Martha Hickey

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Director, Women's Gynaecology Research Centre

Professor Martha Hickey BA (Hons); MSc (Clin Psych); MBChB, FRANZCOG, MD

Martha Hickey is Professor of Obstetrics and Gynaecology at the University of Melbourne (since Feb 2010) and Adjunct Professor of Obstetrics, Gynaecology and Reproductive Sciences at Yale University, CT. She is in active clinical practice with a research expertise in menstrual disorders and menopause.


Professor Hickey initially graduated in Psychology in 1981 and worked as a clinical psychologist from 1981-83. She spent 1983-4 in India as a Rotary Postgraduate Scholar, commenced medical training in 1984 on a scholarship from the University of Bristol and qualified in 1990. In 1994 Professor Hickey was awarded Membership of the Royal College of Obstetricians and Gynaecologists. From 1994-6 she completed two years of research (awarded Doctor of Medicine in 1996) with Professor Ian Fraser at the University of Sydney. In 2001 Professor Hickey completed the clinical academic training program at Imperial College School of Medicine, rated the 9th best university in the world ( She returned to Australia in 2002 and was awarded permanent residency as an “exceptional overseas talent”.

When Professor Hickey commenced at the University Of Western Australia (UWA) in 2001, there was no active research in gynaecology. Within the first year of appointment she had established a burgeoning new research group and been awarded funding from both the National Health and Medical Research Council (NHMRC) and the National Institutes of Health, (NIH/NICHD) USA. Since 2002 Professor Hickey  has been a chief investigator on successful competitive grants totalling more than $5 million. She has  raised a further $1 million in funding from pharmaceutical companies. In 2006 she was awarded a Clinical Career Development Award by the NHMRC. Professor Hickey continues in active clinical service as a consultant gynaecologist at The Royal Women’s Hospital and her research in reproductive endocrinology continues to grow in the following areas:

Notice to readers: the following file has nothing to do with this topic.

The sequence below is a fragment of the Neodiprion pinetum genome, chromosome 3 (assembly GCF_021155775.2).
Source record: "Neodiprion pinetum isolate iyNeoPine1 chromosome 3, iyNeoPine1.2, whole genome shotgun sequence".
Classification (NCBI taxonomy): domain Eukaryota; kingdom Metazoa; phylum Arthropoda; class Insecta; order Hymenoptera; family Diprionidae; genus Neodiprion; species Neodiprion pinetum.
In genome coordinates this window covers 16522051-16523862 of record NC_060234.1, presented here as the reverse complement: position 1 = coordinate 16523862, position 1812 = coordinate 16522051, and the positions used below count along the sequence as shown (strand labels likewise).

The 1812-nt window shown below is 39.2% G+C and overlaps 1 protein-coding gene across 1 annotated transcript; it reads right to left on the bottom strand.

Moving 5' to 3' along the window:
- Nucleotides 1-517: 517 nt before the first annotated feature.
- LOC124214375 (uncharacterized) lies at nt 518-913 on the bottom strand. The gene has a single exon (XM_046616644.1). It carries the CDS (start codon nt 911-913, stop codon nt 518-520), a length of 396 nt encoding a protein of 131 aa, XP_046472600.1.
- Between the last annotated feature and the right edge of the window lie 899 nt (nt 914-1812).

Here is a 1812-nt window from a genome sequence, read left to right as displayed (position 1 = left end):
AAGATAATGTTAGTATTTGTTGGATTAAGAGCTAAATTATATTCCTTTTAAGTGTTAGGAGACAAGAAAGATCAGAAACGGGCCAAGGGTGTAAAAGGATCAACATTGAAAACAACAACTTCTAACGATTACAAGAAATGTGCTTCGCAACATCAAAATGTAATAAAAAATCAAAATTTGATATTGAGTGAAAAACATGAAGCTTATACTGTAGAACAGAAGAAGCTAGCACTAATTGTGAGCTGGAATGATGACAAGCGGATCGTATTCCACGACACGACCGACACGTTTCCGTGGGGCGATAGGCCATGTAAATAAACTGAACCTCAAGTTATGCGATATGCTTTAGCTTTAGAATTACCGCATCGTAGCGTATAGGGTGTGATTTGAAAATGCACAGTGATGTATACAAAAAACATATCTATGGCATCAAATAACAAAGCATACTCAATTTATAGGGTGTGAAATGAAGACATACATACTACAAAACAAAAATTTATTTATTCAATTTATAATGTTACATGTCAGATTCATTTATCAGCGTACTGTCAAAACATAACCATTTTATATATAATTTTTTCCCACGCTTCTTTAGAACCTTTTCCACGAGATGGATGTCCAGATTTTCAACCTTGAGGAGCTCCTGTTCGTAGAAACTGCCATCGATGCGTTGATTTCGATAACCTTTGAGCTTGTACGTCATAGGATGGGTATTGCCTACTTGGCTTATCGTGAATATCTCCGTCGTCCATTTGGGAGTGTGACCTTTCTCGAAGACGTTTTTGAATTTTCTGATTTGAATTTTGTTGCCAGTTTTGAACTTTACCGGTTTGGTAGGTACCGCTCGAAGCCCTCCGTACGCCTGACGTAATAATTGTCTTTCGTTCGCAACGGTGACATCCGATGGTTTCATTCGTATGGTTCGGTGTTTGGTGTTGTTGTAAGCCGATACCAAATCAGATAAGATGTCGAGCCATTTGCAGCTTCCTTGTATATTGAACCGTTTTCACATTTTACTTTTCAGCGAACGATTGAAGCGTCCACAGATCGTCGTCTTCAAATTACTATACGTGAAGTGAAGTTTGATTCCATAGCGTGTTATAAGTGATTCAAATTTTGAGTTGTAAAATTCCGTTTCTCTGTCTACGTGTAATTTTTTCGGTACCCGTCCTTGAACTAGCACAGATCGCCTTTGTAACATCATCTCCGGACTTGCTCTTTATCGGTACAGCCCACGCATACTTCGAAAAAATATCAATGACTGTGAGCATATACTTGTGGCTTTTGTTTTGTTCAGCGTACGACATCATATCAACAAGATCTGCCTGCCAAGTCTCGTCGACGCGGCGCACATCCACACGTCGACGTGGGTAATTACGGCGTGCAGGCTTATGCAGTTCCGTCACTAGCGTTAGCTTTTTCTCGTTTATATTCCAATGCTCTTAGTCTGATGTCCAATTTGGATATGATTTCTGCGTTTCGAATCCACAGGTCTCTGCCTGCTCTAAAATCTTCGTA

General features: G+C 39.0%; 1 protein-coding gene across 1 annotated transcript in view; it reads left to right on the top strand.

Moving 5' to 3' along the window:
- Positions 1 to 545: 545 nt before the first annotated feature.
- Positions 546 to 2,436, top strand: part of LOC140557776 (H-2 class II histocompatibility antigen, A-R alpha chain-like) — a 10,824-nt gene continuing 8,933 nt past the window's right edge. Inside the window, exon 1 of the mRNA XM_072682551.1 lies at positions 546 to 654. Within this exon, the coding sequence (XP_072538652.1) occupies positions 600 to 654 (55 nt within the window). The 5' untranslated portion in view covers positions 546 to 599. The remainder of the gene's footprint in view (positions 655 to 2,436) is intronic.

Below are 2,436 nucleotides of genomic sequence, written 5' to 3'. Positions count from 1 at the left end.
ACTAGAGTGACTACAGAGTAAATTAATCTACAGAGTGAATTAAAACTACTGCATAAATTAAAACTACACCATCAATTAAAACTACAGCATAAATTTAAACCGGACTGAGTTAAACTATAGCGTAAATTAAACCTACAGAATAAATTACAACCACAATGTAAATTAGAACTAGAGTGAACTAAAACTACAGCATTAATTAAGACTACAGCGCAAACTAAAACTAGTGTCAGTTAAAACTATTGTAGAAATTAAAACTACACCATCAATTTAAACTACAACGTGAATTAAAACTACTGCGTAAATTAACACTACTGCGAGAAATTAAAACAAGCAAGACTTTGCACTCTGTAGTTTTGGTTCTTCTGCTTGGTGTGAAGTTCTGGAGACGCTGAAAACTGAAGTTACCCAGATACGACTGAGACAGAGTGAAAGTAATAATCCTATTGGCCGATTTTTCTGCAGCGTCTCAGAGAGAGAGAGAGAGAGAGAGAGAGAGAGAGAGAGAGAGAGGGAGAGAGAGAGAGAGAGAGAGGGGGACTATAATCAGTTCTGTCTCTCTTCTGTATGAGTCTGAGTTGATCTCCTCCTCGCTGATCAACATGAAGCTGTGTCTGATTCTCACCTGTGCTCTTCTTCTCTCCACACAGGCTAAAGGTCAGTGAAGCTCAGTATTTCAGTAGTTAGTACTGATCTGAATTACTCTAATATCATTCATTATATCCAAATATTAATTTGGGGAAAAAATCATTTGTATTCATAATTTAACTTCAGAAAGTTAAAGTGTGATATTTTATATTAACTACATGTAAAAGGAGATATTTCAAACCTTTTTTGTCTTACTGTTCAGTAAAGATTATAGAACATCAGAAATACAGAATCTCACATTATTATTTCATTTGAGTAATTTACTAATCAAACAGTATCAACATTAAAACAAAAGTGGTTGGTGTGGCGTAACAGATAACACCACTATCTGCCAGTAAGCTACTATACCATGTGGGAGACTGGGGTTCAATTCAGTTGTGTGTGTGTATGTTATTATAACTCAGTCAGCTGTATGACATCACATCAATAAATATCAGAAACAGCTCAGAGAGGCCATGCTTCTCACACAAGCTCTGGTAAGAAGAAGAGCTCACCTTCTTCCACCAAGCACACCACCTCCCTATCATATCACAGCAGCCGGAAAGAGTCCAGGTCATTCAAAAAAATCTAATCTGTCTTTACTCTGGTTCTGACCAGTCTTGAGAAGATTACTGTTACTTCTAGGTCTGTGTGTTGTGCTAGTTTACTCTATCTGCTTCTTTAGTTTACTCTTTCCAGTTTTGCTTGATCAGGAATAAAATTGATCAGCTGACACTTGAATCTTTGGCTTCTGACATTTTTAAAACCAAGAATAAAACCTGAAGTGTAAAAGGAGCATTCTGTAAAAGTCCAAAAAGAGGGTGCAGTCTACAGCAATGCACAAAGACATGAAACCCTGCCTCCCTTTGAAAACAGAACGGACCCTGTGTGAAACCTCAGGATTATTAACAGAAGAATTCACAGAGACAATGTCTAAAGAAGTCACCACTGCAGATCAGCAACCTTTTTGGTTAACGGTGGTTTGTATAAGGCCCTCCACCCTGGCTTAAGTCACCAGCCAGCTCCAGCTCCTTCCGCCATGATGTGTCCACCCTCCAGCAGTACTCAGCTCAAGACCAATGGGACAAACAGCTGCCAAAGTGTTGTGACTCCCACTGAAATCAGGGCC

Abnormal uterine bleeding

Professor Hickey's research in the mechanisms of abnormal vaginal bleeding with has given her an international reputation in this field and lead to her appointment in 2003 as a research consultant to several prestigious organisations including the World Health Organisation (WHO), the National Institutes of Health and the World Bank. As a member of the WHO Special Program of Research, Development and Research Training in Human Reproduction Professor Hickey regularly reviews funding applications and attends meetings in Geneva. This appointment has recently been extended for three years.


Professor Hickey currently runs one of the largest and most effective menopause services in Australia. The clinic sees over 1000 new patients per year. In 2002 she  established the first Multidisciplinary clinic for women with Menopausal Symptoms after Cancer (MSAC) in WA and has now established this service in Victoria. This clinic has attracted widespread national and international interest and similar models are being explored in NSW. This is both a clinical and research resource and brings together oncologists, breast surgeons, psychologists and other relevant health personnel. A new rural service is now established. Professor Hickey is one of the few gynaecologists to be funded by breast cancer organizations in Australia. She plays an increasing national role in liaising between the gynaceology and breast cancer communities offering expert and consumer advice on key issues around survivorship including menopause and fertility after breast cancer.